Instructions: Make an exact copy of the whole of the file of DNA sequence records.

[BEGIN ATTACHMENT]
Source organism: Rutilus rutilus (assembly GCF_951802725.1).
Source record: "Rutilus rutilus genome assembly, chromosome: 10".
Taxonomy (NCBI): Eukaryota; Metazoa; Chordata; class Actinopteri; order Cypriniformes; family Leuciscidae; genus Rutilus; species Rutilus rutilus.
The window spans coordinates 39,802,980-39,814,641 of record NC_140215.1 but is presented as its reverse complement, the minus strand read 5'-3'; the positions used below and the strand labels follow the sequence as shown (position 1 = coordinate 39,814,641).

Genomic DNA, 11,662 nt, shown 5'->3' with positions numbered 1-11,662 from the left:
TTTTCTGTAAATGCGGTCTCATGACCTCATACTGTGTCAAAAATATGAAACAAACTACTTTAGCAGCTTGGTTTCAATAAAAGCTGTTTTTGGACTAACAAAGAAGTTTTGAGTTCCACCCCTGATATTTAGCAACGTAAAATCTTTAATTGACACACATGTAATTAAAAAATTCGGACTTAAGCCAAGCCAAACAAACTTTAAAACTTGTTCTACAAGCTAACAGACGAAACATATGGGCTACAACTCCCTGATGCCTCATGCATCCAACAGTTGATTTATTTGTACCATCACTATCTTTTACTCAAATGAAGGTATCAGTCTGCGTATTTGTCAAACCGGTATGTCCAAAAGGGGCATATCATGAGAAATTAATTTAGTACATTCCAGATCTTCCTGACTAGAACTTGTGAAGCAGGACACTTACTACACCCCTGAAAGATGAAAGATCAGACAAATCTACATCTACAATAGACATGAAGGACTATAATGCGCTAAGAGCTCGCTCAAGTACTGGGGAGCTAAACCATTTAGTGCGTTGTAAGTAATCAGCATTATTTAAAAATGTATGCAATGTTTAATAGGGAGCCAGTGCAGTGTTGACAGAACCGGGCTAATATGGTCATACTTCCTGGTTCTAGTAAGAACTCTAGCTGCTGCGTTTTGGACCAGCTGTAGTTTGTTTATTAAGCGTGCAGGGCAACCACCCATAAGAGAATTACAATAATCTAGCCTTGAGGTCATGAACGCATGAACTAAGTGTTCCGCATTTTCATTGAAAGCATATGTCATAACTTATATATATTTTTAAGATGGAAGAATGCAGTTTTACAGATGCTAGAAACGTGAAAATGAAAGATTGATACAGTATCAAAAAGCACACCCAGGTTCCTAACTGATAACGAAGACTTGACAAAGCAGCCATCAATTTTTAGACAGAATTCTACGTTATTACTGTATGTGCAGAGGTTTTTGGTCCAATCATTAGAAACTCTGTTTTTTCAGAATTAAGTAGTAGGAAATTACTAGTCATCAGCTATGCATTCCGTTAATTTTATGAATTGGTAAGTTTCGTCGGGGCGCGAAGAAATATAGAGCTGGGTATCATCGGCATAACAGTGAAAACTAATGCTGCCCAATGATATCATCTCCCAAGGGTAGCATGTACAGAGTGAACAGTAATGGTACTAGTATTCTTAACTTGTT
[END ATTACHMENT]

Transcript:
Source organism: Rutilus rutilus (assembly GCF_951802725.1).
Source record: "Rutilus rutilus genome assembly, chromosome: 10".
Taxonomy (NCBI): Eukaryota; Metazoa; Chordata; class Actinopteri; order Cypriniformes; family Leuciscidae; genus Rutilus; species Rutilus rutilus.
The window spans coordinates 39,802,980-39,814,641 of record NC_140215.1 but is presented as its reverse complement, the minus strand read 5'-3'; the positions used below and the strand labels follow the sequence as shown (position 1 = coordinate 39,814,641).

Genomic DNA, 11,662 nt, shown 5'->3' with positions numbered 1-11,662 from the left:
TTTTCTGTAAATGCGGTCTCATGACCTCATACTGTGTCAAAAATATGAAACAAACTACTTTAGCAGCTTGGTTTCAATAAAAGCTGTTTTTGGACTAACAAAGAAGTTTTGAGTTCCACCCCTGATATTTAGCAACGTAAAATCTTTAATTGACACACATGTAATTAAAAAATTCGGACTTAAGCCAAGCCAAACAAACTTTAAAACTTGTTCTACAAGCTAACAGACGAAACATATGGGCTACAACTCCCTGATGCCTCATGCATCCAACAGTTGATTTATTTGTACCATCACTATCTTTTACTCAAATGAAGGTATCAGTCTGCGTATTTGTCAAACCGGTATGTCCAAAAGGGGCATATCATGAGAAATTAATTTAGTACATTCCAGATCTTCCTGACTAGAACTTGTGAAGCAGGACACTTACTACACCCCTGAAAGATGAAAGATCAGACAAATCTACATCTACAATAGACATGAAGGACTATAATGCGCTAAGAGCTCGCTCAAGTACTGGGGAGCTAAACCATTTAGTGCGTTGTAAGTAATCAGCATTATTTAAAAATGTATGCAATGTTTAATAGGGAGCCAGTGCAGTGTTGACAGAACCGGGCTAATATGGTCATACTTCCTGGTTCTAGTAAGAACTCTAGCTGCTGCGTTTTGGACCAGCTGTAGTTTGTTTATTAAGCGTGCAGGGCAACCACCCATAAGAGAATTACAATAATCTAGCCTTGAGGTCATGAACGCATGAACTAAGTGTTCCGCATTTTCATTGAAAGCATATGTCATAACTTATATATATTTTTAAGATGGAAGAATGCAGTTTTACAGATGCTAGAAACGTGAAAATGAAAGATTGATACAGTATCAAAAAGCACACCCAGGTTCCTAACTGATAACGAAGACTTGACAAAGCAGCCATCAATTTTTAGACAGAATTCTACGTTATTACTGTATGTGCAGAGGTTTTTGGTCCAATCATTAGAAACTCTGTTTTTTCAGAATTAAGTAGTAGGAAATTACTAGTCATCAGCTATGCATTCCGTTAATTTTATGAATTGGTAAGTTTCGTCGGGGCGCGAAGAAATATAGAGCTGGGTATCATCGGCATAACAGTGAAAACTAATGCTGCCCAATGATATCATCTCCCAAGGGTAGCATGTACAGAGTGAACAGTAATGGTACTAGTATTCTTAACTTGTT